The statement also noted that the change allows health-care providers to better understand and meet the medical needs of their patients. The information also could help providers identify any stigma or discrimination that a veteran has faced that might be affecting their health.

McDonough speaking at a Pride Month event last June at the Orlando VA Healthcare System, emphasized his support for Trans and LGBQ+ vets.

McDonough said that he pledged to overcome a “dark history” of discrimination and take steps to expand access to care for transgender veterans.

With this commitment McDonough said he seeks to allow “transgender vets to go through the full gender confirmation process with VA by their side,” McDonough said. “We’re making these changes not only because they are the right thing to do, but because they can save lives,” he added.

In a survey of transgender veterans and transgender active-duty service members, transgender veterans reported several mental health diagnoses, including depression (65%), anxiety (41%), PTSD (31%), and substance abuse (16%).  In a study examining VHA patient records from 2000 to 2011 (before the 2011 VHA directive), the rate of suicide-related events among veterans with a gender identity disorder (GID) diagnoses was found to be 20 times higher than that of the general VHA patient population.

McDonough acknowledged the VA research pointing out that in addition to psychological distress, trans veterans also may experience prejudice and stigma. About 80 percent of trans veterans have encountered a hurtful or rejecting experience in the military because of their gender identity.

“LGBTQ+ veterans experience mental illness and suicidal thoughts at far higher rates than those outside their community,” McDonough said. “But they are significantly less likely to seek routine care, largely because they fear discrimination.

“At VA, we’re doing everything in our power to show veterans of all sexual orientations and gender identities that they can talk openly, honestly and comfortably with their health care providers about any issues they may be experiencing,” he added.

All VA facilities have had a local LGBTQ Veteran Care Coordinator responsible for helping those veterans connect to available services since 2016.

“We’re making these changes not only because they are the right thing to do but because they can save lives,” McDonough said. He added that the VA would also change the name of the Veterans Health Administration’s LGBT health program to the LGBTQ+ Health Program to reflect greater inclusiveness.

Much of the push for better access to healthcare and for recognition of the trans community is a result of the polices of President Joe Biden, who reversed the ban on Trans military enacted under former President Trump, expanding protections for transgender students and revived anti-bias safeguards in health care for transgender Americans.

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Prominent LGBTQ+ activist found dead in Florida landfill

Diaz-Johnston was the brother of former Miami mayor and Florida Democratic Party Chair Manny Diaz & he led the fight for marriage equality



Photo courtesy of Don Diaz Johnston

Police in Florida’s capital city confirmed that the body of Jorge Diaz-Johnston, 54, who had been reported missing was found in a Jackson County landfill Saturday morning.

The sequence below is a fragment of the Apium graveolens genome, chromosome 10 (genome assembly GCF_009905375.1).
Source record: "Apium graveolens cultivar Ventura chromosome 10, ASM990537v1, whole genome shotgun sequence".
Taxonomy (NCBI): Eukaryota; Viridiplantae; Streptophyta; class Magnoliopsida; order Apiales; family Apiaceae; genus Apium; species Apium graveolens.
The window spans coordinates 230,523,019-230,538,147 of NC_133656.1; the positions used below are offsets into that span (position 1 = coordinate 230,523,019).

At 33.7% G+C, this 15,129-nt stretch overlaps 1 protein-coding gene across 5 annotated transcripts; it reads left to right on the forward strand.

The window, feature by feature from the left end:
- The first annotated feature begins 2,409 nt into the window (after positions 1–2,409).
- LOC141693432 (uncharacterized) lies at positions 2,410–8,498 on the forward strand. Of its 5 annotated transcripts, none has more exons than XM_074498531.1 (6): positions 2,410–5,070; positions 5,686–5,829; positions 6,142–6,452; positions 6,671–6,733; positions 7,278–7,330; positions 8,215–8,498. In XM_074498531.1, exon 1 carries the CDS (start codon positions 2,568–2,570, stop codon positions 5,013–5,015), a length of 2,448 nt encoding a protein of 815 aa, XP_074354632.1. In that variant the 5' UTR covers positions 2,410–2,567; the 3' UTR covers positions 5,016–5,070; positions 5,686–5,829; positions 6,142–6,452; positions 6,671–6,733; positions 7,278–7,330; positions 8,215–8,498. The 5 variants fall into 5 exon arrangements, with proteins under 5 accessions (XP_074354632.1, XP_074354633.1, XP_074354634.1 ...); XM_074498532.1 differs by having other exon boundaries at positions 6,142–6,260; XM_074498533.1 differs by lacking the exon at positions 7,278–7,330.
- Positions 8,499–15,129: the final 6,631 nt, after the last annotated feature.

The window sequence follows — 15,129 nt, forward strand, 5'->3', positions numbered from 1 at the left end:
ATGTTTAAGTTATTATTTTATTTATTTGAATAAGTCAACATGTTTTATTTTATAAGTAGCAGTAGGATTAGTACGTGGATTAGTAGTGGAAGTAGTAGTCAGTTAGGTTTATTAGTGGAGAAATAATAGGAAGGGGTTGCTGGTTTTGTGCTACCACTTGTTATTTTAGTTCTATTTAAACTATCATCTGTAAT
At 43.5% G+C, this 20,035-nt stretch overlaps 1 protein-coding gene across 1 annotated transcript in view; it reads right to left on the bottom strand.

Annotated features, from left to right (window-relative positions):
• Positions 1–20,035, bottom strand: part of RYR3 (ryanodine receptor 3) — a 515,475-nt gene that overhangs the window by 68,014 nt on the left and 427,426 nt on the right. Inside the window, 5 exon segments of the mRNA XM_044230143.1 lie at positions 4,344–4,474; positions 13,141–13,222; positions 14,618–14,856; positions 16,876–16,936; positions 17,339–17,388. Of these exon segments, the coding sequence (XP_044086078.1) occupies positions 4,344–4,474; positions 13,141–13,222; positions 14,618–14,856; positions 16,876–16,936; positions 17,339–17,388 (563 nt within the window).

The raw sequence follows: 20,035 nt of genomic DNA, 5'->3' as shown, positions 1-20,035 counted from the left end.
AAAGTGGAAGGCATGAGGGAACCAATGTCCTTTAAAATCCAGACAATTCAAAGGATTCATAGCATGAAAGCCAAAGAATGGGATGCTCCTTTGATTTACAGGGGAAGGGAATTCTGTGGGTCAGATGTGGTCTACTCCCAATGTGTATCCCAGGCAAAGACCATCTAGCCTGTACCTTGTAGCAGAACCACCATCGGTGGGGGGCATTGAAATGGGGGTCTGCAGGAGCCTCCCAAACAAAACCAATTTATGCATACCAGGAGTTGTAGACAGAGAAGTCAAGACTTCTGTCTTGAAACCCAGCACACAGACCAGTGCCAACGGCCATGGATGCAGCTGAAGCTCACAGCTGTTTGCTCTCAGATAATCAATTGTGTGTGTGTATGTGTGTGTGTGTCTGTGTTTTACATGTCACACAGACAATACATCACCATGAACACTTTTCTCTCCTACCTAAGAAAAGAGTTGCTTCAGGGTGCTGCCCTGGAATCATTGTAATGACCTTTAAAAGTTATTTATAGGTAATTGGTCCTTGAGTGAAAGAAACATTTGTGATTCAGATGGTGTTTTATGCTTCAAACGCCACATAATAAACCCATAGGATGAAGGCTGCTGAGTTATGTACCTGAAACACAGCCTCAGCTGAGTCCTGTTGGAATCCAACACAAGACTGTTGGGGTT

Diaz-Johnston was last seen alive Jan. 3 in Tallahassee, more than an hour from where his body was found, according to a missing person notice released by police. Detectives are investigating his death as a homicide, a police spokesperson said.

Diaz-Johnston, was the brother of former Miami mayor and Florida Democratic Party Chair Manny Diaz. As an LGBTQ advocate he led the fight for marriage equality, he and his husband were plaintiffs in an historic 2014 lawsuit that led to the legalization of same-sex marriage in Miami-Dade County.

ABC News reported at the time that a South Florida circuit court judge sided with Diaz-Johnston and five couples suing the Miami-Dade County Clerk’s Office for refusing to issue marriage licenses to same-sex couples. Florida dropped its ban on same-sex marriage in 2015.

His husband wrote in a poignant Facebook post; “There are just no words for the loss of my beloved husband Jorge Isaias Diaz-Johnston. I can’t stop crying as I try and write this. But he meant so much to all of you as he did to me. So I am fighting through the tears to share with you our loss of him.”

“We are heartbroken to learn of the death of Jorge. He and his husband Don were two of the brave plaintiffs who took on Florida’s anti-gay marriage ban and helped win marriage equality for all Floridians,” Equality Florida said adding, “Our deepest condolences to Don and Jorge’s extended family.”

Detectives urge anyone who may have information to call 850-891-4200, or make an anonymous tip to Big Bend Crime Stoppers at 850-574-TIPS.

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Bill prohibiting ‘gay panic defense’ clears New Hampshire House

New Hampshire could soon join over a dozen other states which ban the use of ‘gay panic’ as a defense



New Hampshire State House (Blade file photo by Michael Key)

Legislation prohibiting defendants accused of manslaughter from using the victim’s gender, gender identity or sexual orientation as a defense, which had died in committee during the 2021 regular session of the New Hampshire House of Representatives, was reintroduced this session and passed with a 223-118 vote last week.

House Bill 238, stirred up controversary from opponents who claimed that state statues already covered murder and manslaughter. During a Criminal Justice committee hearing last Spring, Rep. Dick Marston, a Manchester Republican, voiced opposition, saying that the laws already cover murder and manslaughter and that “there’s no way in heck that you’re going to be able to say ‘Well because he or she was some deviant sexuality that I’m not–‘”

Marston was cut off by committee chairman Daryl Abbas, a Salem Republican, who gaveled him down and rebuked him for the derogatory language the Concord-Monitor reported

Later, the committee Republicans blocked an effort to move the bill out of committee alleging it needed more work and was not necessary because a jury could already strike down a similar attempted defense. The bill was then stalled in the committee, effectively killing it from being pushed further in last year’s session.

As the measure now heads to the state Senate, New Hampshire could soon join over a dozen other states which ban the use of the ‘gay panic’ as a defense.